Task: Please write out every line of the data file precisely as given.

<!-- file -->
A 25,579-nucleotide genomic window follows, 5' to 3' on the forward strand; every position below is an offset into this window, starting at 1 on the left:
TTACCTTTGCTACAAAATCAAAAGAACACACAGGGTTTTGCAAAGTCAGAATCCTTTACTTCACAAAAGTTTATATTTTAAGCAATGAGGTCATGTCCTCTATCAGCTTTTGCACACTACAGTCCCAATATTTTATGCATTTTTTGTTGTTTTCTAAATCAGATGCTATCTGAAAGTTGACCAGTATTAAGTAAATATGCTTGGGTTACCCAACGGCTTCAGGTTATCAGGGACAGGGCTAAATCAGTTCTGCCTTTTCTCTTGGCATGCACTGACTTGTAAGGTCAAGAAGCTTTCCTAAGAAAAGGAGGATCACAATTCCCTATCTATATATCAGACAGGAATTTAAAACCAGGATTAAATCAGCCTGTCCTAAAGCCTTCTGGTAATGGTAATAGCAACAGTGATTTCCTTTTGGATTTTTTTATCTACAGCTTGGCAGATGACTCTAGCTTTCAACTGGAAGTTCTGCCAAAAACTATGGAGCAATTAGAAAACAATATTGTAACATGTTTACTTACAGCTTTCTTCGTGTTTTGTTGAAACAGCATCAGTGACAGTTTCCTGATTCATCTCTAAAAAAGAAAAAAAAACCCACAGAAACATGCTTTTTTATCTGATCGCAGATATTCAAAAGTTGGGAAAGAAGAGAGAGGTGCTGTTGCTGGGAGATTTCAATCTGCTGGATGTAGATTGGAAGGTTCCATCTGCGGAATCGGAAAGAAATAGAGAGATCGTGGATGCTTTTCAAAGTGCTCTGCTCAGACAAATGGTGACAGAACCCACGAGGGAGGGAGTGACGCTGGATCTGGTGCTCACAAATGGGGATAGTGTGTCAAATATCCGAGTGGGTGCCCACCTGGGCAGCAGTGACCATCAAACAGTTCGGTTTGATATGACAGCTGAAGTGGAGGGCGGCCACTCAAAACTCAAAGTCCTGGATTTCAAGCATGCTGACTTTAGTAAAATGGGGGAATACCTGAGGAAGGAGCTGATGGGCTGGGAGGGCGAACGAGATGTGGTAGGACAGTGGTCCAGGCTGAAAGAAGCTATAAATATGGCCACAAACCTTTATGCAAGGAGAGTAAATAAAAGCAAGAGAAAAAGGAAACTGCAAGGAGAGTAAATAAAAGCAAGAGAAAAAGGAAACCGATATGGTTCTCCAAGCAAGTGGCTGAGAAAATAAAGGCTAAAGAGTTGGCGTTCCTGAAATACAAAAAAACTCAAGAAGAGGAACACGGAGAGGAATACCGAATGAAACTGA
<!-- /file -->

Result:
A 25,579-nucleotide genomic window follows, 5' to 3' on the forward strand; every position below is an offset into this window, starting at 1 on the left:
TTACCTTTGCTACAAAATCAAAAGAACACACAGGGTTTTGCAAAGTCAGAATCCTTTACTTCACAAAAGTTTATATTTTAAGCAATGAGGTCATGTCCTCTATCAGCTTTTGCACACTACAGTCCCAATATTTTATGCATTTTTTGTTGTTTTCTAAATCAGATGCTATCTGAAAGTTGACCAGTATTAAGTAAATATGCTTGGGTTACCCAACGGCTTCAGGTTATCAGGGACAGGGCTAAATCAGTTCTGCCTTTTCTCTTGGCATGCACTGACTTGTAAGGTCAAGAAGCTTTCCTAAGAAAAGGAGGATCACAATTCCCTATCTATATATCAGACAGGAATTTAAAACCAGGATTAAATCAGCCTGTCCTAAAGCCTTCTGGTAATGGTAATAGCAACAGTGATTTCCTTTTGGATTTTTTTATCTACAGCTTGGCAGATGACTCTAGCTTTCAACTGGAAGTTCTGCCAAAAACTATGGAGCAATTAGAAAACAATATTGTAACATGTTTACTTACAGCTTTCTTCGTGTTTTGTTGAAACAGCATCAGTGACAGTTTCCTGATTCATCTCTAAAAAAGAAAAAAAAACCCACAGAAACATGCTTTTTTATCTGATCGCAGATATTCAAAAGTTGGGAAAGAAGAGAGAGGTGCTGTTGCTGGGAGATTTCAATCTGCTGGATGTAGATTGGAAGGTTCCATCTGCGGAATCGGAAAGAAATAGAGAGATCGTGGATGCTTTTCAAAGTGCTCTGCTCAGACAAATGGTGACAGAACCCACGAGGGAGGGAGTGACGCTGGATCTGGTGCTCACAAATGGGGATAGTGTGTCAAATATCCGAGTGGGTGCCCACCTGGGCAGCAGTGACCATCAAACAGTTCGGTTTGATATGACAGCTGAAGTGGAGGGCGGCCACTCAAAACTCAAAGTCCTGGATTTCAAGCATGCTGACTTTAGTAAAATGGGGGAATACCTGAGGAAGGAGCTGATGGGCTGGGAGGGCGAACGAGATGTGGTAGGACAGTGGTCCAGGCTGAAAGAAGCTATAAATATGGCCACAAACCTTTATGCAAGGAGAGTAAATAAAAGCAAGAGAAAAAGGAAACTGCAAGGAGAGTAAATAAAAGCAAGAGAAAAAGGAAACCGATATGGTTCTCCAAGCAAGTGGCTGAGAAAATAAAGGCTAAAGAGTTGGCGTTCCTGAAATACAAAAAAACTCAAGAAGAGGAACACGGAGAGGAATACCGAATGAAACTGA